Is the condensate pipe in your boiler leaking? Here’s What You Should Do!

smoke coming out from a metal pipe
Photo by Alexey Chudin on

We all reach a point in our lives when we wish we could predict the future. And when you are suddenly confronted with a problem in your home, such as a boiler leak, this desire grows even stronger. It is difficult to repair something that is already broken and causing problems. But what if we told you there was a way to predict the future and become a boiler condensate pipe expert capable of detecting potential problems before they occur?

Keep reading and learn how to face this issue head-on.

So, if you are someone who:

  • having trouble recently with your condensate pipe;
  • willing to receive tips from the experts out there;
  • wants to receive some know-how about dealing with common reasons for a condensate pipe leaking

What Is a Condensate Pipe?

There’s just one more thing we need to cover before we step into the spooky world of leaking condensate pipes — their purpose.

The condensate pipe is used to drain all the excess water produced from the condensing process in your boiler. Since the water, aka the condensate, is mildly acidic (that’s because it is a by-product of the condensed waste gasses), it needs to be drained through a PVC or ABS pipe. Any metal pipe used would corrode.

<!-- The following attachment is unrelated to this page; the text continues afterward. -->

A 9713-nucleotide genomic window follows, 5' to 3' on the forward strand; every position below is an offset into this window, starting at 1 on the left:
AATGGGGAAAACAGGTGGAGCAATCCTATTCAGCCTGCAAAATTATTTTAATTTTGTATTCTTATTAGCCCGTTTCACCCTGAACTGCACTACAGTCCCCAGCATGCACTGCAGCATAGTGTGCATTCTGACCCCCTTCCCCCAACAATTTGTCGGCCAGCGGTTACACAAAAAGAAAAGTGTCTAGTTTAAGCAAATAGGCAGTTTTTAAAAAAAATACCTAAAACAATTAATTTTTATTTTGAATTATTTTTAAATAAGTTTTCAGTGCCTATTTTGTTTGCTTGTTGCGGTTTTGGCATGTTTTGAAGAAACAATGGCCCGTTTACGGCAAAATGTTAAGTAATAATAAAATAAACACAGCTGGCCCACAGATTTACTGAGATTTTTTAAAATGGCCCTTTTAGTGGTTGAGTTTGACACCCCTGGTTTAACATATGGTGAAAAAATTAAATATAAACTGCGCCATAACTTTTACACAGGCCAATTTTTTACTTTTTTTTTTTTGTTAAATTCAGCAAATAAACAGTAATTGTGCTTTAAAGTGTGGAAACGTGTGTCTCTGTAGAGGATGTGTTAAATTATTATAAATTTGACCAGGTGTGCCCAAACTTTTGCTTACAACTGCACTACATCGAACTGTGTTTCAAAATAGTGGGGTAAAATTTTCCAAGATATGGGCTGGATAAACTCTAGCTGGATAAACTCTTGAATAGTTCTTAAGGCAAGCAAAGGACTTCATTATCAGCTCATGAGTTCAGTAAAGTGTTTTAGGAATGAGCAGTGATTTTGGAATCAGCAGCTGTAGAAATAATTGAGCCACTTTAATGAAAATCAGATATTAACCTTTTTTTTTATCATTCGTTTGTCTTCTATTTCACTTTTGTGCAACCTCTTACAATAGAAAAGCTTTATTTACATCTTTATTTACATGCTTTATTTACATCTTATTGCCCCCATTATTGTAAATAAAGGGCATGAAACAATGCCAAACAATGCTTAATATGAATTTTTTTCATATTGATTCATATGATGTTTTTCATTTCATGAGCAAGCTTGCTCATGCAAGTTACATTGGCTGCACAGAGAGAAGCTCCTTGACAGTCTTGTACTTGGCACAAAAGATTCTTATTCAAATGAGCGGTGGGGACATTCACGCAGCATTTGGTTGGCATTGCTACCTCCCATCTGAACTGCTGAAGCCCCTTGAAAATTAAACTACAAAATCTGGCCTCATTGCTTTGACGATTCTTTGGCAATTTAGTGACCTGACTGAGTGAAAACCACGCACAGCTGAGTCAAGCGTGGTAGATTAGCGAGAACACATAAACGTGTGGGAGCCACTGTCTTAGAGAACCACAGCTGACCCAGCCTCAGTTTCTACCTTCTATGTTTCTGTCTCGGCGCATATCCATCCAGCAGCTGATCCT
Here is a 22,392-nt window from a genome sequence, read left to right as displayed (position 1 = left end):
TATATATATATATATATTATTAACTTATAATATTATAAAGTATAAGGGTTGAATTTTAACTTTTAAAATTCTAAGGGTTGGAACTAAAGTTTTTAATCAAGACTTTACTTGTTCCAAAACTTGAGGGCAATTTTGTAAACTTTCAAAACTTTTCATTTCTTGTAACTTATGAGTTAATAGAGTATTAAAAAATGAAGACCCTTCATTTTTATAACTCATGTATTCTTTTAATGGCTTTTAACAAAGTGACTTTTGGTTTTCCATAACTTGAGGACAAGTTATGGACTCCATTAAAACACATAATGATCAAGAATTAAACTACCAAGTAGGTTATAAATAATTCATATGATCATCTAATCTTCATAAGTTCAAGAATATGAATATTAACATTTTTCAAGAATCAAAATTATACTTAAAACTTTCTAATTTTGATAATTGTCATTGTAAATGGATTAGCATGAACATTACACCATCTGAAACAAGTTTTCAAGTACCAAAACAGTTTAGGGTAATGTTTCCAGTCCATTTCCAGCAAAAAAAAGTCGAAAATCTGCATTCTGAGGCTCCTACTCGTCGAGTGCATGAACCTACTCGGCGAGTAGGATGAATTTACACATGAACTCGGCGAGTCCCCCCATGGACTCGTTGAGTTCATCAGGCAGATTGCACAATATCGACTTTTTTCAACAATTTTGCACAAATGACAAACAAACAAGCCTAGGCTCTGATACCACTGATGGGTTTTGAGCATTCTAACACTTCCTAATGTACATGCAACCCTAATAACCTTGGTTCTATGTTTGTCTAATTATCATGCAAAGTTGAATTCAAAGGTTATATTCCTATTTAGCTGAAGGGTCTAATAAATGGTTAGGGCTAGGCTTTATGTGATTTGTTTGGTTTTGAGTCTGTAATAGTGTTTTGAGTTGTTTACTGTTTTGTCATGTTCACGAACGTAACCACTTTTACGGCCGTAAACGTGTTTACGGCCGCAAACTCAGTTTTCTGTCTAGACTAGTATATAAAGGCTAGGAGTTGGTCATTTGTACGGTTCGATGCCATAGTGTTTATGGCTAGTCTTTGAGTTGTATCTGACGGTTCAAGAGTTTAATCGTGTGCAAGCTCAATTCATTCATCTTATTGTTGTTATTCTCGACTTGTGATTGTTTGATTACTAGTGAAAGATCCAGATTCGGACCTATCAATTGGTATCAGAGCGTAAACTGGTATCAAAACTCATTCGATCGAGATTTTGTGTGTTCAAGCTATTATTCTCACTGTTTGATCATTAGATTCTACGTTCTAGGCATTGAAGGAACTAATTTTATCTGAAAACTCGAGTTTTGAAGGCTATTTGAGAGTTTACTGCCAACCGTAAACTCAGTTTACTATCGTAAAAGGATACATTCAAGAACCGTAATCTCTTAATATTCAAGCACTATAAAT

That said, we can easily answer the question “Where is the condensate pipe on my boiler?” — it is the only non-metal pipe you will see coming out of it.

Common Reasons for a Condensate Pipe Leaking

A frozen condensate pipe is the Lord of headaches, but there are some other unexpected problems that can occur. Some of you may have already faced them, others still haven’t. Whatever the case is, you will find the information laid out here highly useful.

The heat exchanger of your boiler is broken

The condensate trap and pipe come straight out of the heat exchanger, which means that if it cracks or pinholes, it will cause system or mains water to drain into the condensate pipe. What may lead to the condensate pipe leaking is if the hot water causes the pipe joints to fail somehow.

Useful tip: The only way to resolve this problem is to change your heat exchanger. We know that this can cost you a lot, so having a professional inspect your heat exchanger regularly will extend its life significantly.

The condensate pipe joints leak

This can happen if the condensate pipe installation was not done correctly, like if:

  • The joints are not properly sealed: no PVC pipe cement was used for that purpose.
  • The incorrect pipe and fittings are used: the only pipes which can be used to drain the condensate are PVC or ABS. As we already mentioned, any other metal pipe would corrode.
  • If the fittings have metal content (like grab-ring), they will erode as well.

Useful tip: If the problem is missing PVC pipe cement to seal the pipe to the fitting, you can buy it from your local home store and do the following:

  1. First, make alignment marks on the PVC joints where orientation is crucial. You can do that by dry-fitting the pipe with the PVC pipe connector fitting, and making a mark across both.